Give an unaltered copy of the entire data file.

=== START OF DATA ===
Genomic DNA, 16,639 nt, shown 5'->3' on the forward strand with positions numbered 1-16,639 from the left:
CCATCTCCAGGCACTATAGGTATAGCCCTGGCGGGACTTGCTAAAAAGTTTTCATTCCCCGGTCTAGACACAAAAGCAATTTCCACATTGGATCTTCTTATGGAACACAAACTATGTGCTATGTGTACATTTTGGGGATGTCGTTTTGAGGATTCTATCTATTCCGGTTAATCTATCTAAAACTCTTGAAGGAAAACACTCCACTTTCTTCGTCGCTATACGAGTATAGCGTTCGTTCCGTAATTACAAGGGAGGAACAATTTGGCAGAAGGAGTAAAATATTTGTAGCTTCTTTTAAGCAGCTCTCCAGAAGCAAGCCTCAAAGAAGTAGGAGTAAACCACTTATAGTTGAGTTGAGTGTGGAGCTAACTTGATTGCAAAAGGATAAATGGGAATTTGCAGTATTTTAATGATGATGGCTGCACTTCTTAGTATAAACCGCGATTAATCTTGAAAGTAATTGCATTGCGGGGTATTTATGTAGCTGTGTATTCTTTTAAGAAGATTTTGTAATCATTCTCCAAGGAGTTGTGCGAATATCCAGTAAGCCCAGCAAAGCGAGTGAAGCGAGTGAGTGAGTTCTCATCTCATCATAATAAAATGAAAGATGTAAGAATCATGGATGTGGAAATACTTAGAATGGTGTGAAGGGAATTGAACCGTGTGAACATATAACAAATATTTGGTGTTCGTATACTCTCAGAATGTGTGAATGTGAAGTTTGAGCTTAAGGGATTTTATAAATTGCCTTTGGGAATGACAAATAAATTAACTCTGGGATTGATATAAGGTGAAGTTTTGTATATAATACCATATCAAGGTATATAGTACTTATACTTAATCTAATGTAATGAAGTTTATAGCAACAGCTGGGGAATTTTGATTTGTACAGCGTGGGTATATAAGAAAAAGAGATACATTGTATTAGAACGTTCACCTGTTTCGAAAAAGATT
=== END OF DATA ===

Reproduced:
Genomic DNA, 16,639 nt, shown 5'->3' on the forward strand with positions numbered 1-16,639 from the left:
CCATCTCCAGGCACTATAGGTATAGCCCTGGCGGGACTTGCTAAAAAGTTTTCATTCCCCGGTCTAGACACAAAAGCAATTTCCACATTGGATCTTCTTATGGAACACAAACTATGTGCTATGTGTACATTTTGGGGATGTCGTTTTGAGGATTCTATCTATTCCGGTTAATCTATCTAAAACTCTTGAAGGAAAACACTCCACTTTCTTCGTCGCTATACGAGTATAGCGTTCGTTCCGTAATTACAAGGGAGGAACAATTTGGCAGAAGGAGTAAAATATTTGTAGCTTCTTTTAAGCAGCTCTCCAGAAGCAAGCCTCAAAGAAGTAGGAGTAAACCACTTATAGTTGAGTTGAGTGTGGAGCTAACTTGATTGCAAAAGGATAAATGGGAATTTGCAGTATTTTAATGATGATGGCTGCACTTCTTAGTATAAACCGCGATTAATCTTGAAAGTAATTGCATTGCGGGGTATTTATGTAGCTGTGTATTCTTTTAAGAAGATTTTGTAATCATTCTCCAAGGAGTTGTGCGAATATCCAGTAAGCCCAGCAAAGCGAGTGAAGCGAGTGAGTGAGTTCTCATCTCATCATAATAAAATGAAAGATGTAAGAATCATGGATGTGGAAATACTTAGAATGGTGTGAAGGGAATTGAACCGTGTGAACATATAACAAATATTTGGTGTTCGTATACTCTCAGAATGTGTGAATGTGAAGTTTGAGCTTAAGGGATTTTATAAATTGCCTTTGGGAATGACAAATAAATTAACTCTGGGATTGATATAAGGTGAAGTTTTGTATATAATACCATATCAAGGTATATAGTACTTATACTTAATCTAATGTAATGAAGTTTATAGCAACAGCTGGGGAATTTTGATTTGTACAGCGTGGGTATATAAGAAAAAGAGATACATTGTATTAGAACGTTCACCTGTTTCGAAAAAGATT